The embodied ‘raced’ self, transposed into online space as avatar carries with it interminable questions related to the nuances of identity, representation and Blackness. So much so, that the weight of questions burdens both the inner critical reasoning inherent in the process of making work and the outer facade of the creation itself. Any notion of lightness, joy of creativity in the process of making can be crushed or lost, by the over positionality which takes place in order to create.
This piece describes the process of critical thinking and considerations followed by the process of making my first 3d avatar for Virtual Pavilion[i] a virtual reality gallery containing Afrofuturist work, visited by a spaceman.
Mediated images of Blackness are powerful agents, carrying with them historical constructs which can subsequently influence a range of judgments from social to historical ideologies, to personhood on the body.
Avatars are designed to take the place of our embodied selves in online spaces becoming our virtual identities in interactive games, social media spaces and more recently in online work environments. This is a weighty contextual and ethical responsibility, at a granular level we can decide what we want to look like and in so doing, how we want to be perceived. As our true likeness? As an adopted persona? Or something in between.
Having decided on making a ‘true likeness’ version of myself, for the Virtual Pavilion one of the first questions I asked was ‘how dark should I make my skin?’ Therein lies the problematised issue; ‘colourism’ and the politics of skin tone outlined succinctly by Arthurs [ii] in which she describes our shared experience of growing up knowing, somehow the received beauty standard was positioned on a sliding scale, with the ultimate goal being a proximity to whiteness. Sio [iii] outlines the scale in question; a quantitative eight category scale of proximity used in the British colonial Caribbean. Arthurs goes on to describe how having found herself on the wrong end of this scale, her strategy was to find out if she could move towards the right end of it, through finding whiteness in her heritage. Finding strategies towards whiteness is a legitimatising narrative in the colonised mind, associated with people with darker skin, it’s another way of ‘bringing up the colour’[iv].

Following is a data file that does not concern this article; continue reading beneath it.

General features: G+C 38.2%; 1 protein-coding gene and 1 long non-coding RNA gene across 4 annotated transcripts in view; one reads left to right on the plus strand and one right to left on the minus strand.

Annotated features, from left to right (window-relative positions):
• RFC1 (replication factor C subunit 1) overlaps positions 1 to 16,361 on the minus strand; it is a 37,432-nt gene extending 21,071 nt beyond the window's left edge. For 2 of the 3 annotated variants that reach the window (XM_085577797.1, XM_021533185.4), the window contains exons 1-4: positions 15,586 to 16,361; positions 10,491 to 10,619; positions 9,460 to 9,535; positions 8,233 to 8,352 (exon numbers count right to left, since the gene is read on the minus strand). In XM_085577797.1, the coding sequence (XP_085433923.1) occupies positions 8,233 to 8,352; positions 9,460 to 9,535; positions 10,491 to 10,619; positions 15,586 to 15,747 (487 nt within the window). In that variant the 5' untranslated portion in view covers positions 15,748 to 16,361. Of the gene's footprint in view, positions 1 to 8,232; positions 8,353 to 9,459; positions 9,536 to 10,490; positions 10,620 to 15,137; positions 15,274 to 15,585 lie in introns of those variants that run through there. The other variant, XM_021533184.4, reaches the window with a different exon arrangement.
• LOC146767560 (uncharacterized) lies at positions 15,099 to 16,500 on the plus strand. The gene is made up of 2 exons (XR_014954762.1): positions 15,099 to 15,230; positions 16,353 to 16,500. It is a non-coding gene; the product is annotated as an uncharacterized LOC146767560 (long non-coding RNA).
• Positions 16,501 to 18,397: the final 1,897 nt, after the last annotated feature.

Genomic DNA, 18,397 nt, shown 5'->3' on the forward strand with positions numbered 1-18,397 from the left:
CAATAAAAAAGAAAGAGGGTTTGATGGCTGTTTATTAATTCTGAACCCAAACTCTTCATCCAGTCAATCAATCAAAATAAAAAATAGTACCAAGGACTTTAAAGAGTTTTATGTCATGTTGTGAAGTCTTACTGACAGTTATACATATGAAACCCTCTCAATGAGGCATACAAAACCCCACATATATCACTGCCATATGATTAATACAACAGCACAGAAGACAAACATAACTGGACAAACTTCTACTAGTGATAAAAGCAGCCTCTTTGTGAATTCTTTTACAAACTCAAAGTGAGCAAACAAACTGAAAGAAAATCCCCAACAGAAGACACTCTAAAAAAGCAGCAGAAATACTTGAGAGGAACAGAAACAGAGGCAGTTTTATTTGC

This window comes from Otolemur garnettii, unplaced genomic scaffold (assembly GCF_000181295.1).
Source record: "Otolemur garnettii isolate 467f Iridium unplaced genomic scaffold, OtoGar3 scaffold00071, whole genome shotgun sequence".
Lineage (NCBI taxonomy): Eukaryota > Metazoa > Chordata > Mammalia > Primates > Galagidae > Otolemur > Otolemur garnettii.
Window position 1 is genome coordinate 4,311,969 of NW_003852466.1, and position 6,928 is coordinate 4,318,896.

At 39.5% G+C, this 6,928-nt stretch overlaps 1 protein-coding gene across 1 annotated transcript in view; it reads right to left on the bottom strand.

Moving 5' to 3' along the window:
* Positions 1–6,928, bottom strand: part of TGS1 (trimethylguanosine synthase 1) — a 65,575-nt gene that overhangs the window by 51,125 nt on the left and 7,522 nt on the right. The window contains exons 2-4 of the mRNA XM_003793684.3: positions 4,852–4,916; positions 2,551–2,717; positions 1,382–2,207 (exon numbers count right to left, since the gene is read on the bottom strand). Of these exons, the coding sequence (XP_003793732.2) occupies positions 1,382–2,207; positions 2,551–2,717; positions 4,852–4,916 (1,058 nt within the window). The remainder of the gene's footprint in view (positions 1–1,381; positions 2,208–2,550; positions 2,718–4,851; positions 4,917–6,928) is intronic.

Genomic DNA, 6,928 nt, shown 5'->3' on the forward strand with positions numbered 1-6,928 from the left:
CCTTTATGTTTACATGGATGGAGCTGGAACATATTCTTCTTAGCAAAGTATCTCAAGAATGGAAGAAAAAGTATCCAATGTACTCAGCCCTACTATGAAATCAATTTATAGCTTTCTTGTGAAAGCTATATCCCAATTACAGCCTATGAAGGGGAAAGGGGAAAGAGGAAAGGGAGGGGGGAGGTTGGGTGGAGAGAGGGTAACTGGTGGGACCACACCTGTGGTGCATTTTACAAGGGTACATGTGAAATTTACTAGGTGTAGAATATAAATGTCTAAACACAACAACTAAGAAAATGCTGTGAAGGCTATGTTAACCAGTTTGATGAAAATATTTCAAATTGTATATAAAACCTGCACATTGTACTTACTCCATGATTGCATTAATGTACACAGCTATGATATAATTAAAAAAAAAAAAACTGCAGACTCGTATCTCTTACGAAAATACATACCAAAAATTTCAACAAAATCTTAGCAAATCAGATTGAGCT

Here the legacies of empire are writ large in the psyche of generations born outside the formal system of empire in its neocolonial traces, dogged by the issue raised by Fanon.
“The colonized is elevated above his jungle status in proportion to his adoption of the mother country’s cultural standards. He becomes whiter as he renounces his blackness, his jungle.”[v]
In consideration of those positions, and in opposition to them, I decided that my skin tone would be dark black, I moved my virtual identity towards the end of the scale which is a new beauty standard, more than just acceptable, but beautiful. Having released myself from the colonised burden, I started to play and decided to become a space cowgirl. This reminds me of another very important point; in this moment of now, if we allow it there will not be enough distance from a past which moulded our colonised psyche, no matter which colour system we ascribe to.
I cannot exist in the now, without creating active interventions in my own colonised critical mind and that of people engaging with my work, my virtual personae and my embodied self, are creating space to declare wholly, this is who I am, and this is what I look like.
[ii] Arthurs, A. (2021). Can we finally talk about colourism? [online] Harper’s BAZAAR. Available at: https://www.harpersbazaar.com/uk/culture/a33393035/colourism-alexia-arthurs/ .?
[iii] Sio, A.A. (1976). Race, Colour, and Miscegenation: The Free Coloured of Jamaica and Barbados. Caribbean Studies, [online] 16(1), pp.5–21. Available at: https://www.jstor.org/stable/25612729?seq=4#metadata_info_tab_contents
[iv] Colloquial term for breeding whiteness into your family i.e. progress towards making your family generationally lighter in skin tone.
[v] Habha, H.K., Sardar, Z., Marx, K., Engels, F. and Harvey, D. (2008). Black Skin, White Masks The Communist Manifesto. [online] Available at: http://abahlali.org/files/__Black_Skin__White_Masks__ Pluto_Classics_.pdf.